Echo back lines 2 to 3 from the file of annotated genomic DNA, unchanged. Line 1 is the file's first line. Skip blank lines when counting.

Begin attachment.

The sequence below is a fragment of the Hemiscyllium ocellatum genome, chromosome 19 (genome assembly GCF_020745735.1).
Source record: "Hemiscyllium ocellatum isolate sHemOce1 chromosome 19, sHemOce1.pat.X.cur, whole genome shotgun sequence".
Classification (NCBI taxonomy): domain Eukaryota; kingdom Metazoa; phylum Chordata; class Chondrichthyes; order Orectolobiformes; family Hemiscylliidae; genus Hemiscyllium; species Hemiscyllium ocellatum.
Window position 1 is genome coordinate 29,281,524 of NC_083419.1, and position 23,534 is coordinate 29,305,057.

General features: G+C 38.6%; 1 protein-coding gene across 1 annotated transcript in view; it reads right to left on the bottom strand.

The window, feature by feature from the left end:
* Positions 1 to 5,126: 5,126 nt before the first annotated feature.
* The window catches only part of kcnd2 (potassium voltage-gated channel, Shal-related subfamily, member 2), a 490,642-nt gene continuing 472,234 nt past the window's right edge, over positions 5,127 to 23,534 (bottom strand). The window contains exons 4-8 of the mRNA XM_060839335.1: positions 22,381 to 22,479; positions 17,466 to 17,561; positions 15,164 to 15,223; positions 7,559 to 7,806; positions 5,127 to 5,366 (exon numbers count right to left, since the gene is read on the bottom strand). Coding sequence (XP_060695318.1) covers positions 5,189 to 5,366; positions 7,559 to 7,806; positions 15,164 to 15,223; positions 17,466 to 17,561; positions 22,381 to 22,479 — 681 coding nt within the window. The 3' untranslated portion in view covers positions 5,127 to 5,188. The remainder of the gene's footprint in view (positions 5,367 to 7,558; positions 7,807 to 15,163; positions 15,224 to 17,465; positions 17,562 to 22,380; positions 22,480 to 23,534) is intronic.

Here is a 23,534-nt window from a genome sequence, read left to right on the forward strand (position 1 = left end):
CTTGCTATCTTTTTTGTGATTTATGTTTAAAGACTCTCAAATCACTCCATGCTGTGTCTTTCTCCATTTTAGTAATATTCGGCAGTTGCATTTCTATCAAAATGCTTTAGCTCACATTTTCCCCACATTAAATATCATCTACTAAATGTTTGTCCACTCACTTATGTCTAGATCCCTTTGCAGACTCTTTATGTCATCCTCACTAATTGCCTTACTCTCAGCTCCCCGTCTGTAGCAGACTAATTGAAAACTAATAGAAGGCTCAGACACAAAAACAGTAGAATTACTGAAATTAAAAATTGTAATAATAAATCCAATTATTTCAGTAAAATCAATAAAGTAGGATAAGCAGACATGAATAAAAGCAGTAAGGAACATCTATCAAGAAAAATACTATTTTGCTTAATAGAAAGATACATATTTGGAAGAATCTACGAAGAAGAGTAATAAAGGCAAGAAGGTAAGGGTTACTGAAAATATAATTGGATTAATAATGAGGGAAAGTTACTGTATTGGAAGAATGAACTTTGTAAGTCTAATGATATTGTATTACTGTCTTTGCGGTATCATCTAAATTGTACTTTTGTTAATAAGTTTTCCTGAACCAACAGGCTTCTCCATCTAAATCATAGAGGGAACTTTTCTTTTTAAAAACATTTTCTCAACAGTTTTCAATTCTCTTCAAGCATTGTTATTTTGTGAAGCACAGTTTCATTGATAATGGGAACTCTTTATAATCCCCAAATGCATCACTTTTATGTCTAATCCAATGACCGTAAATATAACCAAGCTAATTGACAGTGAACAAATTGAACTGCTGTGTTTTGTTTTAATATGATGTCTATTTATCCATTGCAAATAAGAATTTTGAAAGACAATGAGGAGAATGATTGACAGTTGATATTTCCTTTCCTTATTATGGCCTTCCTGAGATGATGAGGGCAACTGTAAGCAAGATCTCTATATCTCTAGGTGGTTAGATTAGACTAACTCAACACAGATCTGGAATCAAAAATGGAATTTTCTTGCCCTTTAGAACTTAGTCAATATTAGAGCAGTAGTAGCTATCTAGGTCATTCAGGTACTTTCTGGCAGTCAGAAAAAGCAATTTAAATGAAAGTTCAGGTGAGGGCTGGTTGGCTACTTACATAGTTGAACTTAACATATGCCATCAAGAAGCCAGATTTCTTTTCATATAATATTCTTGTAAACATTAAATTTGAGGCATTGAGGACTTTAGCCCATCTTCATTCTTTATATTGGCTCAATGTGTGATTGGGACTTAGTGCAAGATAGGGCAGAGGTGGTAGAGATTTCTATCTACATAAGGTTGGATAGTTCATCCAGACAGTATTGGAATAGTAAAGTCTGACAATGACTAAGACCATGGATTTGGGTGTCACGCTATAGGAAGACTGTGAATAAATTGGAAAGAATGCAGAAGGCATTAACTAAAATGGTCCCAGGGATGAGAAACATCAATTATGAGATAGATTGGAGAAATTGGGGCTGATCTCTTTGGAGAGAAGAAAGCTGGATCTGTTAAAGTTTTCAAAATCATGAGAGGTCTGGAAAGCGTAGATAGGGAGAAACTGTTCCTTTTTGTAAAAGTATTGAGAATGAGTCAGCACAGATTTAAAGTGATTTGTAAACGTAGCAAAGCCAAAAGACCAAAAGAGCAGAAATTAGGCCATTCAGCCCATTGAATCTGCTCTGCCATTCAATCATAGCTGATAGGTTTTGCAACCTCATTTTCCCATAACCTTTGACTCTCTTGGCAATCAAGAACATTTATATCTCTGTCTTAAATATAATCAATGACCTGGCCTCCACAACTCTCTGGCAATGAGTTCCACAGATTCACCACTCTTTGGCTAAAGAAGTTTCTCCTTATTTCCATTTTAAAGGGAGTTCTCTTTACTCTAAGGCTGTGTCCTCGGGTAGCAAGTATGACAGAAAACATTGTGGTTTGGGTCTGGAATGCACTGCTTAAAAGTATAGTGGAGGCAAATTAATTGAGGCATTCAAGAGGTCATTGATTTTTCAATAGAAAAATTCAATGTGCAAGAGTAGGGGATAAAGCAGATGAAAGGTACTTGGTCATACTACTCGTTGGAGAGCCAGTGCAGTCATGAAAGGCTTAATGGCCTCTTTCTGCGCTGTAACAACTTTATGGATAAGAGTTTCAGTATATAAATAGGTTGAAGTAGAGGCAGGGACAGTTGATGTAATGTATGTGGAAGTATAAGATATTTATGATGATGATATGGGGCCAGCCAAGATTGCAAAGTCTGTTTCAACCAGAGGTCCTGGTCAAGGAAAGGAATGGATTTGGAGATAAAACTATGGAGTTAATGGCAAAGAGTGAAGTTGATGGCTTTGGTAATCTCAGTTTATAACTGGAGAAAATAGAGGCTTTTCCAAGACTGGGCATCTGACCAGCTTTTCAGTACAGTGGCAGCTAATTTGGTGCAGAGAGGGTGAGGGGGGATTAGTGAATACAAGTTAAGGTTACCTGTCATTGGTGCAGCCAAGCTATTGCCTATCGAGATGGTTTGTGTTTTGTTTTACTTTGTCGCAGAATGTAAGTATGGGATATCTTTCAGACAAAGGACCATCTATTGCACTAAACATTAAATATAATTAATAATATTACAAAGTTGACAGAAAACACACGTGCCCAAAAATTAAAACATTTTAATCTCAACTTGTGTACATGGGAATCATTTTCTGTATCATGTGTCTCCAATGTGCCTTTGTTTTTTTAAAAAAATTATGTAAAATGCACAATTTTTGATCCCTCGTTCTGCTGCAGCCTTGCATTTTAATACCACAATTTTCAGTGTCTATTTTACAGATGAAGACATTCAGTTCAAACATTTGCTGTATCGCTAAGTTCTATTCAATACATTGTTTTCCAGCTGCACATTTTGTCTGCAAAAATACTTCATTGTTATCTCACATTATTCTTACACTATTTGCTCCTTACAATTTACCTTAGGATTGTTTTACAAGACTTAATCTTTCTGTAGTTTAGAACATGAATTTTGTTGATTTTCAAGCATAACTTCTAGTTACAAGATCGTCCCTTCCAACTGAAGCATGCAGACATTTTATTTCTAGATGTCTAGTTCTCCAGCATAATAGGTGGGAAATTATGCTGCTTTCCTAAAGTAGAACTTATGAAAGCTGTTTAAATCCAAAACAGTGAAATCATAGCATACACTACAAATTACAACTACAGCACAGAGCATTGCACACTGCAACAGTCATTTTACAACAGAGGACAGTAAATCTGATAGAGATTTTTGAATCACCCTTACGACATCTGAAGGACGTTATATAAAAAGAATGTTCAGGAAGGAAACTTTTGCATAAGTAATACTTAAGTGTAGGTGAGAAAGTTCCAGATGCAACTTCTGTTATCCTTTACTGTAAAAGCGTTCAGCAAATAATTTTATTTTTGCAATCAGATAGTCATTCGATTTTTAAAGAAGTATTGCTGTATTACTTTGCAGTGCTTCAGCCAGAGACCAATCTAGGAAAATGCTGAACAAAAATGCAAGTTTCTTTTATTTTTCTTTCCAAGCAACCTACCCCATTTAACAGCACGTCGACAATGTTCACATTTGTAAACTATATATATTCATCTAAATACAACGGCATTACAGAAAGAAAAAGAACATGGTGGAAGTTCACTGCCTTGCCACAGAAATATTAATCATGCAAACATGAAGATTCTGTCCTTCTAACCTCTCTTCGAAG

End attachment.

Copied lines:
Source record: "Hemiscyllium ocellatum isolate sHemOce1 chromosome 19, sHemOce1.pat.X.cur, whole genome shotgun sequence".
Classification (NCBI taxonomy): domain Eukaryota; kingdom Metazoa; phylum Chordata; class Chondrichthyes; order Orectolobiformes; family Hemiscylliidae; genus Hemiscyllium; species Hemiscyllium ocellatum.